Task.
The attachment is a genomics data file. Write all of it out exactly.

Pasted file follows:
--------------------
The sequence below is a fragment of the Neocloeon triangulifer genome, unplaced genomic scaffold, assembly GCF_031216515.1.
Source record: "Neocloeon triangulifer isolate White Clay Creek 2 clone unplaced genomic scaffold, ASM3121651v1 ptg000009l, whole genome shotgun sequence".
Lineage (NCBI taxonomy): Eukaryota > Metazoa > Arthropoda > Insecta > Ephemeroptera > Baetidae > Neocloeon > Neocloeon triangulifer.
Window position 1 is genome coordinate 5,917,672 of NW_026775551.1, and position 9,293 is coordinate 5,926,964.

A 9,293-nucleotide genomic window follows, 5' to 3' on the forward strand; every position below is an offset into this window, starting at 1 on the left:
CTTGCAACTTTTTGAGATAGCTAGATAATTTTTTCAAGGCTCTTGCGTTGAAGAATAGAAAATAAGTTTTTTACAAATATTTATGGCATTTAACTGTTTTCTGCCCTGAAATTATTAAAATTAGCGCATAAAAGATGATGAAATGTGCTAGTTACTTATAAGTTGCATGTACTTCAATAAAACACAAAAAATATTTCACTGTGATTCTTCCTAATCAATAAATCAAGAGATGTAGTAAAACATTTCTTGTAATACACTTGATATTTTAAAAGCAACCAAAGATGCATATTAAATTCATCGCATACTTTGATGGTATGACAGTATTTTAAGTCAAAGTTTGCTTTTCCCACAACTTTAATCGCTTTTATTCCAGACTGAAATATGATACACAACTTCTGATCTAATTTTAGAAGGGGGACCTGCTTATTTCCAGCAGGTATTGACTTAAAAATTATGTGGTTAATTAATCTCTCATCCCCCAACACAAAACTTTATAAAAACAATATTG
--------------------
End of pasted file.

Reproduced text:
The sequence below is a fragment of the Neocloeon triangulifer genome, unplaced genomic scaffold, assembly GCF_031216515.1.
Source record: "Neocloeon triangulifer isolate White Clay Creek 2 clone unplaced genomic scaffold, ASM3121651v1 ptg000009l, whole genome shotgun sequence".
Lineage (NCBI taxonomy): Eukaryota > Metazoa > Arthropoda > Insecta > Ephemeroptera > Baetidae > Neocloeon > Neocloeon triangulifer.
Window position 1 is genome coordinate 5,917,672 of NW_026775551.1, and position 9,293 is coordinate 5,926,964.

A 9,293-nucleotide genomic window follows, 5' to 3' on the forward strand; every position below is an offset into this window, starting at 1 on the left:
CTTGCAACTTTTTGAGATAGCTAGATAATTTTTTCAAGGCTCTTGCGTTGAAGAATAGAAAATAAGTTTTTTACAAATATTTATGGCATTTAACTGTTTTCTGCCCTGAAATTATTAAAATTAGCGCATAAAAGATGATGAAATGTGCTAGTTACTTATAAGTTGCATGTACTTCAATAAAACACAAAAAATATTTCACTGTGATTCTTCCTAATCAATAAATCAAGAGATGTAGTAAAACATTTCTTGTAATACACTTGATATTTTAAAAGCAACCAAAGATGCATATTAAATTCATCGCATACTTTGATGGTATGACAGTATTTTAAGTCAAAGTTTGCTTTTCCCACAACTTTAATCGCTTTTATTCCAGACTGAAATATGATACACAACTTCTGATCTAATTTTAGAAGGGGGACCTGCTTATTTCCAGCAGGTATTGACTTAAAAATTATGTGGTTAATTAATCTCTCATCCCCCAACACAAAACTTTATAAAAACAATATTG